Below the campus of UC Santa Barbara overlook, a large wheel loader is depositing ash-filled debris onto Goleta Beach, indenting a deep tread pattern into the sodden sand. The muddied terrain, like quicksand, smells of smoke as it touches the water, awaiting the tide to clear it away.
Following the Thomas Fire and storms in the area, mudslides brought down loads of debris that filled the creeks and streets of Montecito. This debris flow is arguably Santa Barbara’s worst disaster, holding a high death toll of 23 people and millions in property damage. The removal of the debris-flow mud began its journey to Goleta Beach, but why the dirt was arriving there was a mystery to many.
Goleta residents were surprised by the northbound truck-loads of debris storming into their park. They weren’t the only ones. The City of Goleta, upon receiving numerous complaints, released a statement claiming, “our city was not adequately notified about this decision and therefore we could not notify the community that mud would be discharged at Goleta Beach.” Although deemed necessary for search and rescue efforts, many wonder if the beach was the proper location even in this time-sensitive situation. Why the county failed to inform the city remains unclear.
Despite many national and state level agencies approving the site, access to Goleta Beach has been intermittently restricted by the Santa Barbara County Health Department. This is due to harmful levels of bacteria that has been measured to be over four times the Environmental Protection Agency’s safety standard even 11 days after dumping permits ended. Deputy Director of Santa Barbara County Tom Fayram in an interview did not seem concerned about the contamination levels. He revealed the deposit sites at Goleta Beach were chosen for easy accessibility, while still claiming that as initial emergency threats finalized, the county would find alternative upland dumping sites.
While the natural disasters that struck Santa Barbara County were blind to social status, the immediate cleanup effort may not have been so. At face value, many question the decision to transport thousands of truckloads filled with debris from affluent Montecito to the underserved community of Goleta, 12 miles to the north. In fact, several reports exist that point out the inherent environmental injustice built into the county’s disaster plan and response.
David Bacon, a local charter captain and fisherman, has reported that the dumping of contaminated debris puts many surrounding underserved communities at a disadvantage. He provides the example that deposits on Goleta Beach not only impact aesthetics and restrict activity for beachgoers, but burden a large population of subsistence anglers who use the Goleta Pier to provide food for their families. By using the pier, they legally avoid the purchase of a fishing license.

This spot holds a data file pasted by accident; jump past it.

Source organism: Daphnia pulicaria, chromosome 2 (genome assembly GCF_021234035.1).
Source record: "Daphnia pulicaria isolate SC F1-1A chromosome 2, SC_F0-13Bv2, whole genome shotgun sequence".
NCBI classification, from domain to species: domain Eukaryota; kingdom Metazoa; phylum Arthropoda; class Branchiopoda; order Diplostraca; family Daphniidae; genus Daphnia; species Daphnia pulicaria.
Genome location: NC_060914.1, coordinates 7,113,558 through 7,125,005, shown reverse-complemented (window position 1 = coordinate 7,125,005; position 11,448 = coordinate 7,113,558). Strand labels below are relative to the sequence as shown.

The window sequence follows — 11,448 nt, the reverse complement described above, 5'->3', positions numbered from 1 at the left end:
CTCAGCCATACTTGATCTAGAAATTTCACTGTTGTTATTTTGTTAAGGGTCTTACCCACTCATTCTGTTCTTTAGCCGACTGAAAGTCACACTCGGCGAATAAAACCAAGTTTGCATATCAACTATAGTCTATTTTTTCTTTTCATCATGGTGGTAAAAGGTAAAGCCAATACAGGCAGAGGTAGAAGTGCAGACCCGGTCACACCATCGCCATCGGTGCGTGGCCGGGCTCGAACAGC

Contrarily, a local environmental group, Heal the Ocean, took to their Facebook page to address many public concerns. The group accepted the ocean dumping as the only solution given the circumstance and denounced a connection between wealth and the Public Works Department’s decisions. In reference to the common concern with debris movement from a fortunate to a less affluent area, Heal the Ocean’s wrote, “economic differences are not taken into consideration by Public Works official when strategizing.”
There is a clear distinction between the two areas, with Montecito’s average household income of over $241,000 per year being more than 2.5 times Goleta’s. Similarly, the Hispanic community of Goleta accounts for 40 percent of its total population, compared to Montecito’s 6 percent recorded in 2010, additionally representing a racial disparity.
Climate Justice is a term rising in popularity in the environmental world, focusing on the importance of addressing climate change while simultaneously working to alleviate the unequal burdens it has created. Although the organization Heal the Ocean denied the importance of socio-economic differences in the response to the mudslide, Climate Justice proves the need for this heightened awareness in order to reach the much needed long-term solutions of sustainability that will create a resilience for future disasters. With diverse community involvement and a deeper systemic change, public inclusion can help find a more suitable solution that works for the county as well as the City of Goleta.
The trucks continued on, dumping load after load. “BEACH CLOSED FOR SWIMMING: CONTAMINATED WATER,” looming over stagnant pools. The waves turned to the color of clay as they broke onto the shore, the tide rising to wash the dumping site away. Will we see the system change as the discrepancies of the present situation come to light? As we prepare for future disasters — wildfires, floods, mudslides, earthquakes — can city and county officials adapt and provide a more just recovery with an inclusive discussion? These changes should be at the forefront of our collective consciousness. As the emergency responders say, “It is not a matter of ‘if’ another wildfire will occur in our area, but ‘when.’”
Leila Kazerouni is a third-year student at the University of California, Santa Barbara majoring in Environmental Studies.